When we think about the disposition of women, the first attributes that pop into mind are: gentle, sensitive, nurturing, safe, soft – and the list continues. It is because of this notion that people fail to realise that female fraudsters are on the rise. As a result, these women are exploiting the fact that you and I never second-guess their capability of committing fraud.
According to the KPMG Global Profile of a Fraudster survey, typical fraudsters are predominantly 79 percent male, with the proportion of women on the rise at 17 percent. When we look at this from a face value perspective, we are blinded by the fact that greater percentage is attributed to men.
With the survey indicating that there has been an increase from 13 percent in 2010 to 17 percent in 2016, of women who have engaged in fraudulent activities, it is then that we comprehend the magnitude of this issue. The research shows that women are becoming more confident with committing such crimes.
The survey further indicates that in the working space – 45 percent of the female perpetrators fall between the ages of 36-45, with perpetrators being 42 percent staff members, 38 percent managers and 13 percent executives of companies who are well respected. Furthermore, the data of the survey reflects that the perpetrators have an academic background in Economic and Management Sciences.
A recent sample that was used (although based on a small group) indicated that: because female fraudsters are being ruled out in criminal activities, only one in five are likely to get caught, therefore the ratio would be ten to two. This is relatively shocking – as it promptly makes you think about how many of these women will get away with “murder”.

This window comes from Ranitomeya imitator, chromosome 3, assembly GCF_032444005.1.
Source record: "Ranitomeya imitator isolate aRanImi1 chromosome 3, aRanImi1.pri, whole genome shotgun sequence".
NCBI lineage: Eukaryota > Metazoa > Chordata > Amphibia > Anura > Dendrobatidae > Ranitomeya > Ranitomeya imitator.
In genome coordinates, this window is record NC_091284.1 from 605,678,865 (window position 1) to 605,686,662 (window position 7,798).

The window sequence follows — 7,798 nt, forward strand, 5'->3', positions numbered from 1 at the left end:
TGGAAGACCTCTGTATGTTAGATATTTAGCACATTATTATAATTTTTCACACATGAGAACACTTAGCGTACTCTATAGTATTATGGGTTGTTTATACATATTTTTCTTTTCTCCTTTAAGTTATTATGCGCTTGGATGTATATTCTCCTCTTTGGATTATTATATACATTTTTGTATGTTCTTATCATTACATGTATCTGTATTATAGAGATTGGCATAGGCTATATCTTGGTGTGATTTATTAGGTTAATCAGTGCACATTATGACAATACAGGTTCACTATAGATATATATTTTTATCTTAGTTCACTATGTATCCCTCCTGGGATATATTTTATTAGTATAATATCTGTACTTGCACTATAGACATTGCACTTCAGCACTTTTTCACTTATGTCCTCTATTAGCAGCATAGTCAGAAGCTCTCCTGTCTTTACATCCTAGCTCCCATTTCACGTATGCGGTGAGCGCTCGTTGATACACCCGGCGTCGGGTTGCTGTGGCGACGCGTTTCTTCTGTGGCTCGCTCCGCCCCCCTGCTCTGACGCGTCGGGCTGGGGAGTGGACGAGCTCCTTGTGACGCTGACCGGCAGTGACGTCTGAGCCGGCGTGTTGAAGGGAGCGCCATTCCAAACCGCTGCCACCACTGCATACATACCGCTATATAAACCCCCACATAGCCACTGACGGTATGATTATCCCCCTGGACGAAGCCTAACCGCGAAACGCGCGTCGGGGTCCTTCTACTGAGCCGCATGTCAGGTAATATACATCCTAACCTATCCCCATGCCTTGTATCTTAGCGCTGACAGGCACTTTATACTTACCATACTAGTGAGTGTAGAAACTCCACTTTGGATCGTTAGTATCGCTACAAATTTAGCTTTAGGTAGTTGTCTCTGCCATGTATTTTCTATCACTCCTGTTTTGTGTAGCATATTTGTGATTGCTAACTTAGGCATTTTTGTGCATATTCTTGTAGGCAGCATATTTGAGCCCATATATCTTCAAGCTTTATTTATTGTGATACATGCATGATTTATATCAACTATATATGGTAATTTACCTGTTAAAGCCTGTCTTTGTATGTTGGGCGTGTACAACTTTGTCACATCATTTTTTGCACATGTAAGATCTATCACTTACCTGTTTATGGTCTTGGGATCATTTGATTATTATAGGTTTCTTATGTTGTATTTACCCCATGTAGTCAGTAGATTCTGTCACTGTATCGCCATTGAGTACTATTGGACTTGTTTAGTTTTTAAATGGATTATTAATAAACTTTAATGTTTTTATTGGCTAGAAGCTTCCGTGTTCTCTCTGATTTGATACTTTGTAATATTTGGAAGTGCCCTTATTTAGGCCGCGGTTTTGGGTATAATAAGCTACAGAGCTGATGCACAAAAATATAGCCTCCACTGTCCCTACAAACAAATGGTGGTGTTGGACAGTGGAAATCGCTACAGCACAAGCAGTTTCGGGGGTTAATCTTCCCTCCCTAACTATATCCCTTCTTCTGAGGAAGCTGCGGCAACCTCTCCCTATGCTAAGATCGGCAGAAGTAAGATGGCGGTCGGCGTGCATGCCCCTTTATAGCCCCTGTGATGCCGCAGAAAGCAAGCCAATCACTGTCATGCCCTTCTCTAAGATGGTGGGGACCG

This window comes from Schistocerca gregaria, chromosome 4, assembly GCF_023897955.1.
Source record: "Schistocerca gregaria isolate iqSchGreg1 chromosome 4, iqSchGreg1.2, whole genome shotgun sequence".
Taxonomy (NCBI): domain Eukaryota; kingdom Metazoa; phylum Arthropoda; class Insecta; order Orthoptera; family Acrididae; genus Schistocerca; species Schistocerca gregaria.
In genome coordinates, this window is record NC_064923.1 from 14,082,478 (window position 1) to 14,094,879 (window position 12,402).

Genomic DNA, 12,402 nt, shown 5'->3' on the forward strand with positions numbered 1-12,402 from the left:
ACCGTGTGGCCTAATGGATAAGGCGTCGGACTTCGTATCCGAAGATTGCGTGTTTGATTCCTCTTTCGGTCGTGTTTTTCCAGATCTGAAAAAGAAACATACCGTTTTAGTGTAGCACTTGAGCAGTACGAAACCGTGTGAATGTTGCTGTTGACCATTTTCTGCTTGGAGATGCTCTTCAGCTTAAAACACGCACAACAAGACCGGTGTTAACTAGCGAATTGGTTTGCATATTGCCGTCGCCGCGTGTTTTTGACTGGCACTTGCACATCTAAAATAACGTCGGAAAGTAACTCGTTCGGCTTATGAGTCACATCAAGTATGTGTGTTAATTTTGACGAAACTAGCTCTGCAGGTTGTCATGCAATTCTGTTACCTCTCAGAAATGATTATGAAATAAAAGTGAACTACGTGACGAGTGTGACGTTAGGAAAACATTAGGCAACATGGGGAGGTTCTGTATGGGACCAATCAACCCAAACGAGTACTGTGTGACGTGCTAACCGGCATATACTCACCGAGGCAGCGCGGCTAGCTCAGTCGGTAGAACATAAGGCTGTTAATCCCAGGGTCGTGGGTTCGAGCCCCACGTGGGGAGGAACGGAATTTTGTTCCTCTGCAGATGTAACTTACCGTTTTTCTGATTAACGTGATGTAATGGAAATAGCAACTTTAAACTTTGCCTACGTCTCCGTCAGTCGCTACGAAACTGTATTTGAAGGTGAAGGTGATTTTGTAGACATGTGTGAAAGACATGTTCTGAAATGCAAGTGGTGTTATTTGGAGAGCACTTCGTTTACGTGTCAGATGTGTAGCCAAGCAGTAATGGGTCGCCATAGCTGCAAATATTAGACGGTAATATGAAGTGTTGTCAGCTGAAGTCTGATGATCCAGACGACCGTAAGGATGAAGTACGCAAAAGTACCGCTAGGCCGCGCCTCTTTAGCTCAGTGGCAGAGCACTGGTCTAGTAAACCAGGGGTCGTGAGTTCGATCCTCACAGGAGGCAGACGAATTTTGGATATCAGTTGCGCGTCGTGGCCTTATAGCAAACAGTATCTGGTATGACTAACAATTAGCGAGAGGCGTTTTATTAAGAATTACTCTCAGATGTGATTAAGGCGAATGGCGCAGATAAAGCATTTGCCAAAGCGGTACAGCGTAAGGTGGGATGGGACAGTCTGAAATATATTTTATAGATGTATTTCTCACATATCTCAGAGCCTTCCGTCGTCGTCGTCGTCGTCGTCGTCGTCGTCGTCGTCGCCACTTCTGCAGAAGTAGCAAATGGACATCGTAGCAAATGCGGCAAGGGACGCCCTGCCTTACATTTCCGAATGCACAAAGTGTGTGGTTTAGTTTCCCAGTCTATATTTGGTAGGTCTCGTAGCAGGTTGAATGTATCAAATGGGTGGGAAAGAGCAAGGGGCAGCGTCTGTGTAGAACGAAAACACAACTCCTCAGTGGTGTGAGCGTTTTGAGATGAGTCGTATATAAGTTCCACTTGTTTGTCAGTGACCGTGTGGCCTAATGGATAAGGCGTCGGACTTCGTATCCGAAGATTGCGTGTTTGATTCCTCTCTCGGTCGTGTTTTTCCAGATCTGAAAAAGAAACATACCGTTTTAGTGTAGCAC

It’s simple really, with the increase of only four percent of male fraudsters in 26 years and five percent female fraudsters in only six years – we can agree that if people continue to be lax about this issue, fraudulent activities will become a greater issue than it already is. In addition, men will resort to collaborating with these women, as the survey reveals that at least 47 percent of female and male fraudsters collaborate. Furthermore, statistics show that this number has increased by 13 percent from 34 percent in 2010.
It’s not to say that we should look into males a lot more when it comes to fraud, any more than should rule out female perpetrators. Ultimately, the bigger picture here is that fraud is a serious issue. These stats, however, delve deeper into the complexities and dynamics of the issue, as well as serve the eye-opener on the dangers of second guessing women’s abilities of being criminals of this nature.
At the end of the day, criminals are smart and cunning in disposition. Whether we’re talking about a burglar or a pickpocketer, we need to digest the fact that criminals bank on one mechanism – what you doubt the most. Stay alert.
For more information, please contact:
KPMG Investigator in Forensics